Our LGBTQIA+ community and MS healthcare

We're proud to stand with the LGBTQIA+ members of MS community. Find out how our LGBTQIA+ MS community experiences MS healthcare, and what we're doing.

LGBTQIA+ is an evolving acronym that stands for lesbian, gay, bisexual, transgender, intersex, queer or questioning and asexual. The + represents other terms (like non-binary and pansexual) that people use to describe their experiences of their gender or sexuality.

LGBTQ+ experience of health services

We already know that LGBTQIA+ people generally reported worse experiences with accessing health services. In the government’s 2017 National LGBT survey, 16% of LGBTQ+ people said they had a negative experience. And 38% had a bad experience because of their gender identity.

Sadly, for many, this won’t come as a surprise.

But what about in neurology?

Last year, over a thousand people with MS took part in the My Neuro Survey. it was the largest survey of people living with neurological conditions in the UK. Overall, the survey found that people living with neurological conditions experienced unacceptable delays in their care. And far too many were unable to access mental wellbeing support.

Read our tips on emotional wellbeing

The number of responses was small. But experiences shared by LGBTQ+ people paint an even worse picture:

  • Bisexual people living with a neurological condition reported being more likely to experience delays to neurological care or treatment.
  • Gay, lesbian, bisexual and trans people were more likely to report that their neurological condition made their mental wellbeing much worse.
  • Trans and bisexual people who got support for their mental wellbeing were significantly more likely to report that it didn’t make them feel better or more positive.
  • Gay or lesbian and bisexual people were more likely to report that their health and care wasn’t joined up and centred on their priorities.

The Neurological Alliance published a briefing on their findings which talks more about the experiences of LGBTQ+ people with neurological conditions.

Read the full briefing on the Neurological Alliance’s website

Does it have to be like this?

No. But there's no quick fix.

Improving neurological services for LGBTQIA+ people improves services for everyone. But to achieve this, we need to bring together leaders across Government, the NHS and patient representatives.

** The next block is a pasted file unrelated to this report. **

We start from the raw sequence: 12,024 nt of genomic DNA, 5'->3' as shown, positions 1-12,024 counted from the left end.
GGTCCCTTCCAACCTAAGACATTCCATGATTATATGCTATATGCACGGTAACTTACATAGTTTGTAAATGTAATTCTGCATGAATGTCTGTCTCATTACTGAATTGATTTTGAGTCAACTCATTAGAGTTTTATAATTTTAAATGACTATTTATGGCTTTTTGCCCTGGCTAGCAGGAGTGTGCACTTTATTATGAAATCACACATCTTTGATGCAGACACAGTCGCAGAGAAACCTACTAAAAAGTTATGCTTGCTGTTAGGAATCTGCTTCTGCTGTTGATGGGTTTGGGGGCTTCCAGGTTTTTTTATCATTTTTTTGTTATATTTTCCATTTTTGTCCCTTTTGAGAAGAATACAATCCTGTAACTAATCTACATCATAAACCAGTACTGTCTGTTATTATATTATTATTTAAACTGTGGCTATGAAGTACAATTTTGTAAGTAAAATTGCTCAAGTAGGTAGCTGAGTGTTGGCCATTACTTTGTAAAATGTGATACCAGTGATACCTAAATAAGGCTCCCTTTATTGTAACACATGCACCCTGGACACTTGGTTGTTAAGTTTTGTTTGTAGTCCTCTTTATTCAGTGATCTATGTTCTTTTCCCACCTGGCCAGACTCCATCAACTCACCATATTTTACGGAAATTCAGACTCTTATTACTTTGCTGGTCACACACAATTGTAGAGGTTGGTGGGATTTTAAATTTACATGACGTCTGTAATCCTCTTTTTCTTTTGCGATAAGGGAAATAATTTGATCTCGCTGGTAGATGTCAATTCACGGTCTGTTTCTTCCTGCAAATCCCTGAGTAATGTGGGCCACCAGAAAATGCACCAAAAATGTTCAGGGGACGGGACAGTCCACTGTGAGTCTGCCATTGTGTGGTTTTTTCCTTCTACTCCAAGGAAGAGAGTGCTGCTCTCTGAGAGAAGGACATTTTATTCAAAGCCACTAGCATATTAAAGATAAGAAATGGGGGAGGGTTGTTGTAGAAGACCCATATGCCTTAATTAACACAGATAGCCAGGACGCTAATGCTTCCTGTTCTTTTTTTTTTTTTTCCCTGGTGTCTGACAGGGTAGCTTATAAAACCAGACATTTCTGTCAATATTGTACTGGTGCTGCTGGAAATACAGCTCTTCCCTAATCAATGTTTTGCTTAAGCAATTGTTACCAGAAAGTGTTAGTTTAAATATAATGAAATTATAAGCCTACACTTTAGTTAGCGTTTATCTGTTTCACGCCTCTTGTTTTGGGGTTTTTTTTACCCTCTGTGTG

That’s why we’re campaigning for the UK Government to establish a Neuro Taskforce in our #BackThe1in6 campaign. This taskforce must have a focus on tackling the unacceptable and ongoing inequalities in health and care.

This is only possible if the experiences of LGBTQIA+ people are given the attention they deserve and are listened to.

Read more about our #BackThe1in6 campaign

What are we doing?

Sharing stories

We’re committed to making sure all voices in the MS community are heard. Not just in LGBTQ+ History Month, but all year round.

Standing together

We’re proud to stand up for the LGBTQIA+ MS community. In recent years, we’ve been taking part in Pride events across the UK and we hope to join even more. This year, we’ll be taking part in our first Black Pride in London. But we know LGBTQIA+ people with MS are everywhere, not just in the capital.

A deeper understanding

Experiences shape people. And we want to understand how they impact peoples’ experiences of MS. So we’ve been working with researchers to better understand intersectionality in MS, with more work planned across 2023.

Join us at this year's London Pride parade

Our LGBTQIA+ staff group ‘Spectrum’ is organising our group wristbands and would be delighted if you can join. Our spaces are limited so we can't guarantee a spot, it's first come first served.

Sign up through Eventbrite's website

To find out more or tell us about your accessibility needs, email [email protected]

We’re proud to show up for LGBTQIA+ people with MS and celebrate the LGBTQIA+ MS community.

Get involved

If you want to share your story, we’d love to hear from you. Email us at [email protected] to get started.

And if you’re joining your local Pride event, or interested in doing so, we’d love to help. Email our Campaigns team at [email protected] to speak to our LGBTQIA+ staff network.

You can also join our Research network to learn more about MS research and help shape our research programme.